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6 Serving VRML Worlds
VRML files are made available on the WWW in the same way as HTML documents, using httpd server software. An updating of the server's configuration files to include the VRML MIME type, is the only change necessary. For example, for a CERN httpd server, the following line would need to be added to the httpd.conf file:
AddType .wrl x-world/x-vrml 8bit 1.0
Other types of server software will require different changes. Refer to the server documentation for more details.
File size is an issue which needs to be considered when creating VRML worlds. When a VRML file is large, of more than a Mbyte let's say, many people will be deterred from viewing it. This could be because network transmission rates are slow, so downloading such a large file would take too long, or because the VRML browser and computer system cannot handle complicated models. There are a number of ways in which the size of a VRML file can be reduced and so made more acceptable for browsing on computers with different capabilities.
Use of WWWInline and Level-Of-Detail
Using inline objects can reduce the size of a VRML file quite significantly. For example, the Planet AGOCG scene in section 2 is described in only 43 lines, if however, the geometry of the Starship Enterprise was defined in-file instead of being a WWWInline object, then the file would be over 10,000 lines long.
When WWWInline is used in conjunction with the Level-Of-Detail feature, it allows VRML browsers to optimize their performance. Some VRML browsers, like WebSpace, implement on-demand loading, enabling the user to start viewing and exploring the scene before all the inline data been retrieved. When WWWInline is used with LOD, the least complex representation of the inline object will be loaded and displayed first. More detailed versions of the object will only be loaded if closer views are required. The browser can also use LOD as a hint, allowing it to automatically reduce scene complexity in order to match its rendering capabilities and make movement smoother.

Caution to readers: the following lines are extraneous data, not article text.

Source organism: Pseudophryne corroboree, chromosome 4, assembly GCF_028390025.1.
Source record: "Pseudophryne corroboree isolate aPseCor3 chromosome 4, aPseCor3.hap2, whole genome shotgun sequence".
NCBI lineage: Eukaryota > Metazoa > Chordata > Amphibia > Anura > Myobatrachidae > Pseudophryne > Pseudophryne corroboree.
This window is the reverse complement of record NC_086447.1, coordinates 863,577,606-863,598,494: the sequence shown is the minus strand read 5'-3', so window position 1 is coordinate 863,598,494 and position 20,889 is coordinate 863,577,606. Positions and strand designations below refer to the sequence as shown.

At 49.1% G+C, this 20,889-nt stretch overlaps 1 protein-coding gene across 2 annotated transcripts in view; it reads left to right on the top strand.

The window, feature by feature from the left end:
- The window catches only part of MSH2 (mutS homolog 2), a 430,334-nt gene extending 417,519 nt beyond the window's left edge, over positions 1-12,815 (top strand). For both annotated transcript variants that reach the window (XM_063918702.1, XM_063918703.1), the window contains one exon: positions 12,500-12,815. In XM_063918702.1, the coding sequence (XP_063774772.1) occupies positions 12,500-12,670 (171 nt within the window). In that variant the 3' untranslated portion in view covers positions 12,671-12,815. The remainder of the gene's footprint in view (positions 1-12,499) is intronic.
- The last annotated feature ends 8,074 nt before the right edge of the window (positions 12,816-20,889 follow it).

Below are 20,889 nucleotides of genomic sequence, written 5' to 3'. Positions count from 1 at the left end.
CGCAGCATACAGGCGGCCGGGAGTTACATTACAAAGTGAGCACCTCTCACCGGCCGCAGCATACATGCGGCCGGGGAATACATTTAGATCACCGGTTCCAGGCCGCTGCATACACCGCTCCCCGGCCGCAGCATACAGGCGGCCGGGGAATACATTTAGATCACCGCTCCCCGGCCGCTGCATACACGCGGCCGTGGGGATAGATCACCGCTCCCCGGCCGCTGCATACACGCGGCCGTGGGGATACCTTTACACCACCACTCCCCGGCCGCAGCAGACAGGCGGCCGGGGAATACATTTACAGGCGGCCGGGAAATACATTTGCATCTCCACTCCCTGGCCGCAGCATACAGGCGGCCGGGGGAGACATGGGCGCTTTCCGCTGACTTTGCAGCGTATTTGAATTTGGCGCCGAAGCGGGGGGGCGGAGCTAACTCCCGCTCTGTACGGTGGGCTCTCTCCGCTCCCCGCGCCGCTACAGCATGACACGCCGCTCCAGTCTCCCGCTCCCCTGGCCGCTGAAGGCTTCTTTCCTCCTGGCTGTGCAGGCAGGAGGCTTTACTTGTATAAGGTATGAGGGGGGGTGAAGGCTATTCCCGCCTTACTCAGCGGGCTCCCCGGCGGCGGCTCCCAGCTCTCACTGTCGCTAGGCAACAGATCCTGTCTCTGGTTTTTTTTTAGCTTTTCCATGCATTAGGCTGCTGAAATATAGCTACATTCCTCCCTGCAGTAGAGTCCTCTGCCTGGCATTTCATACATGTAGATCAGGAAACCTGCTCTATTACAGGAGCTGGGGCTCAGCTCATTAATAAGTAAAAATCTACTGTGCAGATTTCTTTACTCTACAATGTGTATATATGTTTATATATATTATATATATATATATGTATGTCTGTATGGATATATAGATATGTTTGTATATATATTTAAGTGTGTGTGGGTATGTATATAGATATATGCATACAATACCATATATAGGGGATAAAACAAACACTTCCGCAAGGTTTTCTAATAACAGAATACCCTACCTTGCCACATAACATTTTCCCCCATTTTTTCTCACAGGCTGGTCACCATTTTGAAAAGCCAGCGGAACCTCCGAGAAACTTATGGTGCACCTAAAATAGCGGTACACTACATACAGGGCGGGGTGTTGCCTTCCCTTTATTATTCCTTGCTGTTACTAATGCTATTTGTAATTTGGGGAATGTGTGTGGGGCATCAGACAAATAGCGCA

The DATAFAT MUNGER!
The Datafat Munger is a PERL script by James Waldrop that reduces the size of a VRML file by removing excess precision from floating point numbers. It does this by taking all numbers down to 2 digits of precision, making very small numbers equal to zero, and also deleting unnecessary white space such as indents. The reduction in file size can be significant, especially for VRML files created using geometry translators. Polygon normals can also be removed, since the browser will determine them for itself.
GZIP File Compression
Most VRML files on the WWW have been compressed using GZIP. GZIP is one of the GNU tools from the Free Software Foundation. It is widely used because it is freely available for most computer platforms, and can reduce the size of a VRML file by as much as 80 percent. The file extension for a gzipped VRML document is .wrl.gz Most VRML browsers can now automatically decompress gzipped files.
Like HTML documents, VRML files can be created on demand by programs running on the Web server, a process known as server-side scripting. The program or script is executed on the server when a Web client makes a request. The output from the program is then sent to the client.
An example of server-side scripting is the Rossetti Room.
The Rossetti Room is a VRML model of the studio of the pre-Raphaelite painter and poet Dante Gabriel Rossetti. Users can select which paintings should be placed in the room, using the checkboxes on the HTML page, see Figure 6-1(a). The model is generated by clicking on the 'Make VRML' button. Figure 6-1(b) shows how the studio model appears when viewed with WebSpace. Each picture in the scene is also hyperlinked to a HTML page containing more information about the picture.
The PERL script which assembles the room can be examined at:
Figure 6-1(a) Rossetti Room HTML Page (73K)
Figure 6-1(b) Rossetti Room VRML model (68K)
Virtual Environments Visualisation